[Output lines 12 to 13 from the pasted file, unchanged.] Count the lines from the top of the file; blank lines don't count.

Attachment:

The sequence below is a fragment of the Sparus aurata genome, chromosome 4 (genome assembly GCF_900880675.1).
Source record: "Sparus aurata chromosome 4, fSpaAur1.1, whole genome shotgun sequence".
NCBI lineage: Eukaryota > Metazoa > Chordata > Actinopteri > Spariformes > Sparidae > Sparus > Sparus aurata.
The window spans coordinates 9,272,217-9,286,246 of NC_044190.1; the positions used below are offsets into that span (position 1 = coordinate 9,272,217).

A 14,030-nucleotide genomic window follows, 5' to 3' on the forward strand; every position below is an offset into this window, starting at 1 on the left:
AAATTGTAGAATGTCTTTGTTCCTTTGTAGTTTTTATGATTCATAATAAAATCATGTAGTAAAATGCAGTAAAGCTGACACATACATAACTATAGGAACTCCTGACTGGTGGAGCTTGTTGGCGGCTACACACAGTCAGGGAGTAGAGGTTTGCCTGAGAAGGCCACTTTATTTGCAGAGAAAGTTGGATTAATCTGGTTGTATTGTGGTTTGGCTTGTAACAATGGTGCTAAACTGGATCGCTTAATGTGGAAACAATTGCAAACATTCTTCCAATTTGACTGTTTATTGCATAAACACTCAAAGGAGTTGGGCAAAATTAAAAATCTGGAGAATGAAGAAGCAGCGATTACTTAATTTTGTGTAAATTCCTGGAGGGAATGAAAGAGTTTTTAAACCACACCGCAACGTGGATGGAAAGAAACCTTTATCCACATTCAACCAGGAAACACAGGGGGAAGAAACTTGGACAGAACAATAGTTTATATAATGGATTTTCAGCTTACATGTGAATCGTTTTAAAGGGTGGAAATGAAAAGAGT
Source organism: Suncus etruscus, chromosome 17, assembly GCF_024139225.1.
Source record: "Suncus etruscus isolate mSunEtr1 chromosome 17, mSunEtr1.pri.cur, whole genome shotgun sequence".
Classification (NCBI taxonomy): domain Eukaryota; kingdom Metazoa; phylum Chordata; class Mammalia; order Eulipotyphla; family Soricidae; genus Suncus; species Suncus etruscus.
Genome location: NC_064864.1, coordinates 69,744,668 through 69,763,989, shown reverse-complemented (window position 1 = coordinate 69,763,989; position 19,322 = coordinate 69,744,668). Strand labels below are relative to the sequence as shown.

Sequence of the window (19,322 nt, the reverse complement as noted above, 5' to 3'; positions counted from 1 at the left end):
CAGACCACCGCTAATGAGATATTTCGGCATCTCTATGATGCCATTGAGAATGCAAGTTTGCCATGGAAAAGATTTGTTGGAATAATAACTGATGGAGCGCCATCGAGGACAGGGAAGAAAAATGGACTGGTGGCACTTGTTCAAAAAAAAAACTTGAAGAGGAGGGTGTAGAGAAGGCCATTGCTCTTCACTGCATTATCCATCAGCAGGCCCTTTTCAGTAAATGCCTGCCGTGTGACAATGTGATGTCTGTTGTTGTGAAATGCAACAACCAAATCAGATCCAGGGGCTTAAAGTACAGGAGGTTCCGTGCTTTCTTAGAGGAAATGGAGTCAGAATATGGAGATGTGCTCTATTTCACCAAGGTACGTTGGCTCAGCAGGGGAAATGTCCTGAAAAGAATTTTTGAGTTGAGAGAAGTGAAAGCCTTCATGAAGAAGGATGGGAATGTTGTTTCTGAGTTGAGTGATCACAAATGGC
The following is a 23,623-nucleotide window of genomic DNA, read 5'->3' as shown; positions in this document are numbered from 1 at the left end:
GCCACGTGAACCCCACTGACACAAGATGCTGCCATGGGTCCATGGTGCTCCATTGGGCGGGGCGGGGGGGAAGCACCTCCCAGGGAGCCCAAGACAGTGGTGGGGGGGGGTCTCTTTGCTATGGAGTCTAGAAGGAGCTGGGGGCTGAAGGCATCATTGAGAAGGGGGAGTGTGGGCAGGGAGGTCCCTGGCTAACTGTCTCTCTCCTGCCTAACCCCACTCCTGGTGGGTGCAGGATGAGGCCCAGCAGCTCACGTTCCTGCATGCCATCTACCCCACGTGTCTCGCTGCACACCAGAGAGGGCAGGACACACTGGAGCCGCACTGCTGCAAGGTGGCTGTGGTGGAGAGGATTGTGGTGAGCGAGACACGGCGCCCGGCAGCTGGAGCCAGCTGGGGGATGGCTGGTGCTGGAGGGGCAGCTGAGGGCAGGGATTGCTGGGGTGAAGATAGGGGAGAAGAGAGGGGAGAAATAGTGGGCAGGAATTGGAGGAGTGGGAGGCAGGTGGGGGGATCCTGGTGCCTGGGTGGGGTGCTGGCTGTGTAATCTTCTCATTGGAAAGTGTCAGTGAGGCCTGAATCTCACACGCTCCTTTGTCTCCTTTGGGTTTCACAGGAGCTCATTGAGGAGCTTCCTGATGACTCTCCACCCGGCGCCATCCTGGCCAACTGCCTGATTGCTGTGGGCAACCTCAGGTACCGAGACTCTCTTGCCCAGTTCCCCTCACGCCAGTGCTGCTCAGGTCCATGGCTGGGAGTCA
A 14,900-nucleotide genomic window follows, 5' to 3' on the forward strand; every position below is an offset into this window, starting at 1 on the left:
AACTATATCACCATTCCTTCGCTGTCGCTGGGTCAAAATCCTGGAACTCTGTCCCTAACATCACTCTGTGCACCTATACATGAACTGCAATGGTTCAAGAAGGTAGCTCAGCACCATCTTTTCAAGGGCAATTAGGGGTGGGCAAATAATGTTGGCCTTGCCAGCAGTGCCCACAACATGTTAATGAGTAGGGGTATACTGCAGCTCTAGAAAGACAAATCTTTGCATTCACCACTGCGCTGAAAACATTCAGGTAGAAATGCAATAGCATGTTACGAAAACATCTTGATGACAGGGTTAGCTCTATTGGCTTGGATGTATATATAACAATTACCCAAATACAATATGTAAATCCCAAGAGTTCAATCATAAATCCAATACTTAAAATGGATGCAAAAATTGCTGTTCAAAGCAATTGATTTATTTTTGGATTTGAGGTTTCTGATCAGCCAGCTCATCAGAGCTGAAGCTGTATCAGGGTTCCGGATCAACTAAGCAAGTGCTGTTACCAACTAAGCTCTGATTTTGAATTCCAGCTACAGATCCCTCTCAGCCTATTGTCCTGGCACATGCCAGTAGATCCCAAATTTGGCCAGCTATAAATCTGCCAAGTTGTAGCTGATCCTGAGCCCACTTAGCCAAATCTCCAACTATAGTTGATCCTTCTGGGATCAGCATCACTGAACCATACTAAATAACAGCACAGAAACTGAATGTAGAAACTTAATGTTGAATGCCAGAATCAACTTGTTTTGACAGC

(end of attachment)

CAGACCACCGCTAATGAGATATTTCGGCATCTCTATGATGCCATTGAGAATGCAAGTTTGCCATGGAAAAGATTTGTTGGAATAATAACTGATGGAGCGCCATCGAGGACAGGGAAGAAAAATGGACTGGTGGCACTTGTTCAAAAAAAAAACTTGAAGAGGAGGGTGTAGAGAAGGCCATTGCTCTTCACTGCATTATCCATCAGCAGGCCCTTTTCAGTAAATGCCTGCCGTGTGACAATGTGATGTCTGTTGTTGTGAAATGCAACAACCAAATCAGATCCAGGGGCTTAAAGTACAGGAGGTTCCGTGCTTTCTTAGAGGAAATGGAGTCAGAATATGGAGATGTGCTCTATTTCACCAAGGTACGTTGGCTCAGCAGGGGAAATGTCCTGAAAAGAATTTTTGAGTTGAGAGAAGTGAAAGCCTTCATGAAGAAGGATGGGAATGTTGTTTCTGAGTTGAGTGATCACAAATGGC
The following is a 23,623-nucleotide window of genomic DNA, read 5'->3' as shown; positions in this document are numbered from 1 at the left end: